esign) Using high-speed desktop computers to design products. Either a mouse or graphics tablet is used for the physical drawing, and a scanner may be attached for additional input. The output of a CAD system is often electronically transmitted to a computer-aided manufacturing (CAM) system or 3D printer, which builds the objects (see CAD/CAM
and 3D printing
Generic or Specialized
CAD software is available for generic design or specialized uses, such as architectural, electrical and mechanical. The software may also be highly specialized for creating products such as printed circuits and integrated circuits.
Solid and Parametric Modeling
More complex forms of CAD are solid modeling and parametric modeling, which allows objects to be created with real-world characteristics. For example, in solid modeling, objects can be sectioned (sliced down the middle) to reveal their internal structure. In parametric modeling, objects have meaningful relationships with each other (a door must be on a wall, not the floor; holes cannot be drilled too close to the edge, etc.). See wireframe modeling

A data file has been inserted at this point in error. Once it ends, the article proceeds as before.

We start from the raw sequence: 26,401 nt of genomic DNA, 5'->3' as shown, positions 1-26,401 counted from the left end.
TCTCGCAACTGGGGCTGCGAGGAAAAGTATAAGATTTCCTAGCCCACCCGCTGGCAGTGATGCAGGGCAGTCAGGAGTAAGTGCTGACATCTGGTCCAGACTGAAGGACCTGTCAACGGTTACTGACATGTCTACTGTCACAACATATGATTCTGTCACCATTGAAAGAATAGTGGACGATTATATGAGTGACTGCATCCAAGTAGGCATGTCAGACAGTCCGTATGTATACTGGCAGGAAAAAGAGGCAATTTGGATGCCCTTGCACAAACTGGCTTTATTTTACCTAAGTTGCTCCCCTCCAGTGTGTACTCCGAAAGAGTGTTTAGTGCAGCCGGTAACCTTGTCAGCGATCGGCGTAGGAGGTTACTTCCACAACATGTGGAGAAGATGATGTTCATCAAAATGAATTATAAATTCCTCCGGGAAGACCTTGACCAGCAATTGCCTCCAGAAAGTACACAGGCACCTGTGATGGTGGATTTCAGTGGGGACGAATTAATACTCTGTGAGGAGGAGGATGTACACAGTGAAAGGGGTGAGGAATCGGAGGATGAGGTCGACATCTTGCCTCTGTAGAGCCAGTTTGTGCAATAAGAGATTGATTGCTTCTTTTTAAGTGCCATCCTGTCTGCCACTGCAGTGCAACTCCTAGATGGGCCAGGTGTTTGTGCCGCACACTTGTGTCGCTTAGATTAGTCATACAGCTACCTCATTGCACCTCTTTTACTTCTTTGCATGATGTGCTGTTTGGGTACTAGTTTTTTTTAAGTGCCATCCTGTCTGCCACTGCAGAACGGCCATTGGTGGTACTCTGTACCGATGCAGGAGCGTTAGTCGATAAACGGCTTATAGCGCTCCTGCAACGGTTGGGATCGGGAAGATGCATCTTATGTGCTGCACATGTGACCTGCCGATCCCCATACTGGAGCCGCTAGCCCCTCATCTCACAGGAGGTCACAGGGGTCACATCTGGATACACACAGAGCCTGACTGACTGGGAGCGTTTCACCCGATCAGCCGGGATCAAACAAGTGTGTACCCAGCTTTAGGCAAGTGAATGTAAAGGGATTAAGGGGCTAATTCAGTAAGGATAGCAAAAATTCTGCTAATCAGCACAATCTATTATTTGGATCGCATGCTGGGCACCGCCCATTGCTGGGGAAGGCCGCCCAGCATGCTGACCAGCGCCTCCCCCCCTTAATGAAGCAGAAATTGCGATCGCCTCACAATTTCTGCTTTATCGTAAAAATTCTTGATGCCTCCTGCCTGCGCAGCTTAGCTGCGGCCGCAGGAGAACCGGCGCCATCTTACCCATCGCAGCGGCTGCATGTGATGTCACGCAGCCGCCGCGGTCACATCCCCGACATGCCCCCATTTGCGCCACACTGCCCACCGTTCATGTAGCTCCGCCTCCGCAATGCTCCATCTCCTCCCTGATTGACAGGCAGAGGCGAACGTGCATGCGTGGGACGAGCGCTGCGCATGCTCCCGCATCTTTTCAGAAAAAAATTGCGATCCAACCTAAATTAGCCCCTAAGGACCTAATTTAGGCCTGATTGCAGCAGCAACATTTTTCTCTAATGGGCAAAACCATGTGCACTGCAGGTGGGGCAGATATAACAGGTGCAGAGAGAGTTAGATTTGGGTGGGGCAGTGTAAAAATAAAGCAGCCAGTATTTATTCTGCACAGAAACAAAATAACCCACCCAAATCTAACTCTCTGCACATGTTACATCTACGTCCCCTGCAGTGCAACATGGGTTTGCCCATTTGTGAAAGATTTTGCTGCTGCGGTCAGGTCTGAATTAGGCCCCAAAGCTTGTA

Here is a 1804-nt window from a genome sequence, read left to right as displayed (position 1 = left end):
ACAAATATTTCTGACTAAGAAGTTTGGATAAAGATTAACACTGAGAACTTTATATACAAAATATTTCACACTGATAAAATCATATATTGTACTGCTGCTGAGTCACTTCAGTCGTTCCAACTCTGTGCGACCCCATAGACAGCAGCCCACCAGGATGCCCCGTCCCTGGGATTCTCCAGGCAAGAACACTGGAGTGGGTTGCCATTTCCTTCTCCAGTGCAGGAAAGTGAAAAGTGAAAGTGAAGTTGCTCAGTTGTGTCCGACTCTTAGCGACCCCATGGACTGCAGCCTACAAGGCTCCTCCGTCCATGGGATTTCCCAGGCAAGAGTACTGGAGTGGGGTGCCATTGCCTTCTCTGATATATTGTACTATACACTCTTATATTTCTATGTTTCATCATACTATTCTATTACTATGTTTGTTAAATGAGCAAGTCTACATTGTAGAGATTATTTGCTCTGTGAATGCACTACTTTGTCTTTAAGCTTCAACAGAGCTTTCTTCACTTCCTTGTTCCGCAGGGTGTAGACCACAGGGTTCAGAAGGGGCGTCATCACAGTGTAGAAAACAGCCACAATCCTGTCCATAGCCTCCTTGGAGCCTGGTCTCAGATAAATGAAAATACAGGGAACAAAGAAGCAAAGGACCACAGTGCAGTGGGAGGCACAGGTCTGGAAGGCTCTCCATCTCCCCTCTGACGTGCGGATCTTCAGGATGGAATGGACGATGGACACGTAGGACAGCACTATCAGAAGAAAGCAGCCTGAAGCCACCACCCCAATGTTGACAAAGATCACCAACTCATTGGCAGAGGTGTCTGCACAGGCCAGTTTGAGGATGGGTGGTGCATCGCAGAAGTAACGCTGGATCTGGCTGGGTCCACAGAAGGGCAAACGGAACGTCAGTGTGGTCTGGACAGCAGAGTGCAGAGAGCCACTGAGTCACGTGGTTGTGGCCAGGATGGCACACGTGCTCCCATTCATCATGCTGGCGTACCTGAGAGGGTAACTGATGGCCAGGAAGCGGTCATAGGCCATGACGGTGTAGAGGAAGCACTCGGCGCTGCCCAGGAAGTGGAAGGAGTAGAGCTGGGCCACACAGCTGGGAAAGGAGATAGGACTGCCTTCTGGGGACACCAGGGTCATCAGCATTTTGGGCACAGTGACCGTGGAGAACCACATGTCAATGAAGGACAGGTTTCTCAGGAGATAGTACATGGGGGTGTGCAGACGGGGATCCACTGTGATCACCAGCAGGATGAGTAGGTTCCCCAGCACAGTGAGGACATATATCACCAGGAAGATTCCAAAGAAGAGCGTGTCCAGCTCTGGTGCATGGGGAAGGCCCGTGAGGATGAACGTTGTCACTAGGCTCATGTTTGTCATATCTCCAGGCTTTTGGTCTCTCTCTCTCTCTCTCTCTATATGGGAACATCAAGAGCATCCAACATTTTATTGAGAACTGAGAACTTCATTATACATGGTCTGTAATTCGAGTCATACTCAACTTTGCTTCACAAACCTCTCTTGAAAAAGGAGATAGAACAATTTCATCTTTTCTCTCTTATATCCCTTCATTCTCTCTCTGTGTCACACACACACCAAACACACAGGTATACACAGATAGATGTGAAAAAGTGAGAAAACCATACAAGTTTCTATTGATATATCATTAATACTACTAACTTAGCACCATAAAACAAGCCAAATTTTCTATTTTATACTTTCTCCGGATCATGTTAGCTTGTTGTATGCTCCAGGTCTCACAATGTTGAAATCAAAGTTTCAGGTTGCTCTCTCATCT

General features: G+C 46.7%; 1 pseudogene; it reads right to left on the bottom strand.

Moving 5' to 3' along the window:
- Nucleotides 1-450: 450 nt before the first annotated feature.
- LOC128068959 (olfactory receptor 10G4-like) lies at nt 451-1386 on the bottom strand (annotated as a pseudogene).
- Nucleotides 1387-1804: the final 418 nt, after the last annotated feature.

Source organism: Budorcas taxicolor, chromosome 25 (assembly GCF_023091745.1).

, surface modeling
, solid modeling
, parametric modeling
Two or Three Dimensions
While 2D CAD programs work for some applications, they are essentially the computer counterpart to hand-drawn objects. In contrast, 3D CAD enables objects to be drawn with sides, top and bottom so they can be manipulated as a whole and viewed from any angle.
From Rivets to Trees
Some CAD software suites can take the finished object and render it as a real-world entity. This building was designed in MicroStation Modeler and rendered in MicroStation MasterPiece from Bentley Systems. (Image courtesy of Bentley Systems, Inc. and Cooper Carry.)